accidental Reference library
A sign used in musical notation either for a note outside the given key of a piece of music or to cancel such a note. The sharp raises the note before which it is placed by one semitone; the flat lowers it by one semitone; the double sharp and double flat respectively raise and lower it by a whole tone; the natural cancels any other accidental. These signs and their names in English, French, German, and Italian are shown in Table 1 (their early shapes are given in parentheses where applicable)....
Accordion (1905) Reference library
Helmi Strahl Harrington and Gerhard Kubik
Term applied to a number of portable free-reed aerophones. Their common features include a mechanical keyboard under each hand, manipulated
Acoustics Reference library
Carleen M. Hutchins, J. Woodhouse, Carleen M. Hutchins, Daniel W. Martin, Stephen Birkett, Anne Beetem Acker, Arthur H. Benade, Murray Campbell, Robert W. Pyle, Thomas D. Rossing, and Johan Sundberg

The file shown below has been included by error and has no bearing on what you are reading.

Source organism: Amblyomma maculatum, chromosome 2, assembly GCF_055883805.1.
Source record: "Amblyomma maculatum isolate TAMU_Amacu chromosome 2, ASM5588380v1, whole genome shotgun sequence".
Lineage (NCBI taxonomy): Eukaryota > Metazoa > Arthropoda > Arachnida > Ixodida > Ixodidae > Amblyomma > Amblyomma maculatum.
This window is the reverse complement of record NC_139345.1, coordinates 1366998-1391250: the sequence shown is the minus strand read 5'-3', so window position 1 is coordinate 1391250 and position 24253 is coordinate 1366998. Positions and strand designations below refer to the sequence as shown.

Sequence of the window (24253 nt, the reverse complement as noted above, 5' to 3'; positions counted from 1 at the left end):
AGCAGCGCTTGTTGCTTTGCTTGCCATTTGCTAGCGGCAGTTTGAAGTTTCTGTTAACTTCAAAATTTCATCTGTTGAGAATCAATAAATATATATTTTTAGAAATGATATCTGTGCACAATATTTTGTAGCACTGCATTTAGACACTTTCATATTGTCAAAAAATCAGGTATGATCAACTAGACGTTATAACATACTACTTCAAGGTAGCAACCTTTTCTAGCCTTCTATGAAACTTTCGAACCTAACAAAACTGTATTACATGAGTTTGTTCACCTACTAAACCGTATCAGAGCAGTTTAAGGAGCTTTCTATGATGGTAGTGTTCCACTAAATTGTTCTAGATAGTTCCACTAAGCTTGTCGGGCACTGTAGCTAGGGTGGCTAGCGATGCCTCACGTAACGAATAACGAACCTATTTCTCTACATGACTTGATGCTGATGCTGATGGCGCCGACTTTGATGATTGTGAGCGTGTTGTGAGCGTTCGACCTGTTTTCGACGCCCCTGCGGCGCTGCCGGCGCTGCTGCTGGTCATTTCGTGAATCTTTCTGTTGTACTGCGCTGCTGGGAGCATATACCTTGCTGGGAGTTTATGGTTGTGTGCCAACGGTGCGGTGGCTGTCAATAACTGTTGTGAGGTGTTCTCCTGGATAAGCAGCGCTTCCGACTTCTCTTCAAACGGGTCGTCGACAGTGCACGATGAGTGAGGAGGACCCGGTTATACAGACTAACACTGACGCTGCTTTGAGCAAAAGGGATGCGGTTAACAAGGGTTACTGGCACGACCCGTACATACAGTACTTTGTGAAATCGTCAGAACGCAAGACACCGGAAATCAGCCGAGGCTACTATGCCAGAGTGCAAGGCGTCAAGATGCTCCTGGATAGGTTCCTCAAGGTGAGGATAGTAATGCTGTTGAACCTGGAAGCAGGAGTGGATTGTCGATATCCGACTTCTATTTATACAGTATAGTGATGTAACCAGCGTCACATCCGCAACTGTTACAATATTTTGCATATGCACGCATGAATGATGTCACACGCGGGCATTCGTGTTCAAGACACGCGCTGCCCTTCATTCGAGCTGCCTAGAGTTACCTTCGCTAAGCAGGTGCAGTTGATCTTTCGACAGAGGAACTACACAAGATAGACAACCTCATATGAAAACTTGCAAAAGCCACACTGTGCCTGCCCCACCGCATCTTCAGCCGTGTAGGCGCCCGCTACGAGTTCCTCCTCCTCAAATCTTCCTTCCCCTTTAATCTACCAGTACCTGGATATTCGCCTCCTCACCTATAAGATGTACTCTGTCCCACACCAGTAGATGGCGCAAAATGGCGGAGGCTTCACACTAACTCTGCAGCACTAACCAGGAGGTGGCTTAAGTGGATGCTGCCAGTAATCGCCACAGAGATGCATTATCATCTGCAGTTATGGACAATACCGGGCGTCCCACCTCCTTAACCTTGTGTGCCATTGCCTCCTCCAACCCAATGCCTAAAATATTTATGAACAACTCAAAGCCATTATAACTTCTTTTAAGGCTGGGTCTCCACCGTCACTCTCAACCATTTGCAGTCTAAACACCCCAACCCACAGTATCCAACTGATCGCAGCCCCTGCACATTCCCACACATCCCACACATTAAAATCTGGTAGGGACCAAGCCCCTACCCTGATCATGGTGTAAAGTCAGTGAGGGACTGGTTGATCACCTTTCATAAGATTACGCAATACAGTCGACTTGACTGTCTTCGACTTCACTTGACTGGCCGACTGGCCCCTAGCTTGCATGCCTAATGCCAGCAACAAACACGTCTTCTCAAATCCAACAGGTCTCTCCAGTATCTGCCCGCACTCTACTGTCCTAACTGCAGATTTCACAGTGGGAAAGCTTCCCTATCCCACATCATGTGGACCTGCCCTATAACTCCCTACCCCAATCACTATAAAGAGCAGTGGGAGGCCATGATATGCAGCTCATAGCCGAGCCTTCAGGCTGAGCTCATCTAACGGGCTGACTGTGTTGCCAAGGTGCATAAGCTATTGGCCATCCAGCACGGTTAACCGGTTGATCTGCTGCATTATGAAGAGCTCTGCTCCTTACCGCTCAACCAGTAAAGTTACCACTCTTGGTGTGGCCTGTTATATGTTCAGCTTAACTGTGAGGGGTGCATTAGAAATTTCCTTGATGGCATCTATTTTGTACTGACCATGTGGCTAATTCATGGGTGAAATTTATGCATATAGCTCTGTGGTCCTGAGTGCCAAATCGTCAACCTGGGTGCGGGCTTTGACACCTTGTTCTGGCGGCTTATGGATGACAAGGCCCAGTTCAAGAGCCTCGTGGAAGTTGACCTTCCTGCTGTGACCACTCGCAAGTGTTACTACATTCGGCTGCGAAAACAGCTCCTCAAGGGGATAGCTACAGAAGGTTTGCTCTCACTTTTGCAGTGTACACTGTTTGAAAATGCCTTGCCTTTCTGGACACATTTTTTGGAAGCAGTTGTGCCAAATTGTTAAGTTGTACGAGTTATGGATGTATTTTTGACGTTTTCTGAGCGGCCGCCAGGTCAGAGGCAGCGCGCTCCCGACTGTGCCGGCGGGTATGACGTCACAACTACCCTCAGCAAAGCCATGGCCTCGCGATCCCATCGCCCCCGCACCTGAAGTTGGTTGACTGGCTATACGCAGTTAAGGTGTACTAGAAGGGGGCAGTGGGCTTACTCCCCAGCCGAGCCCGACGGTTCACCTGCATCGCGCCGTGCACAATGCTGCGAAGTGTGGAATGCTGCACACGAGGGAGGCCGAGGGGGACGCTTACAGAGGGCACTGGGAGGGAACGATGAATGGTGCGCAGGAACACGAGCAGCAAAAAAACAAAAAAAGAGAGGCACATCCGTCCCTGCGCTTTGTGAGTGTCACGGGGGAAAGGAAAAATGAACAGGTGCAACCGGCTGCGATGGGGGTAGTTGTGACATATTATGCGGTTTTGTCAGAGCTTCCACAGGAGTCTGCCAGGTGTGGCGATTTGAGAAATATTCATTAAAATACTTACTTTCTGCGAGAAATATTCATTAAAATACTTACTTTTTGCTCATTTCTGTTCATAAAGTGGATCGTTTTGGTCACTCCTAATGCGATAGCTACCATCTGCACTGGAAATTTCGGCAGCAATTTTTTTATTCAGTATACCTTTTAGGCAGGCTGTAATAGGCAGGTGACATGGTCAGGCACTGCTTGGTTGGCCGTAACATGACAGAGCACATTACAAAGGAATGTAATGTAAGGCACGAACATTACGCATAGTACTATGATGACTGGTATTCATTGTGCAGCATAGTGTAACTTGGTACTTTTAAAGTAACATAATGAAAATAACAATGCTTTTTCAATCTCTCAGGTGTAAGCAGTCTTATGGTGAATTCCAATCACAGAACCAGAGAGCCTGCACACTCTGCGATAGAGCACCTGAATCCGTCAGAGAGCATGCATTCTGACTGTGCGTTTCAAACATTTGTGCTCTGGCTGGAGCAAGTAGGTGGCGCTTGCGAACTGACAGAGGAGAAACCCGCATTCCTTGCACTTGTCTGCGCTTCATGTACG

Term that can embrace all aspects of the science of sound and hearing, but is here treated in the specific
acoustics Reference library
Acoustics is the science of sound and hearing. Sound is a form of energy and involves vibratory motion. When a piano is played in a concert hall, for example, the energy exerted by the player causes the hammers to strike the strings and set them into vibration. This vibration is taken up by the soundboard and radiated as a ‘pressure wave’ through successive layers of air particles. The members of the audience hear the sounds when the air sets their eardrums in motion to produce signals that are communicated to the brain via nerve-fibres. This simple description, of course, takes no account of the subtleties introduced by the player, the instrument itself, and the acoustic properties of the hall (...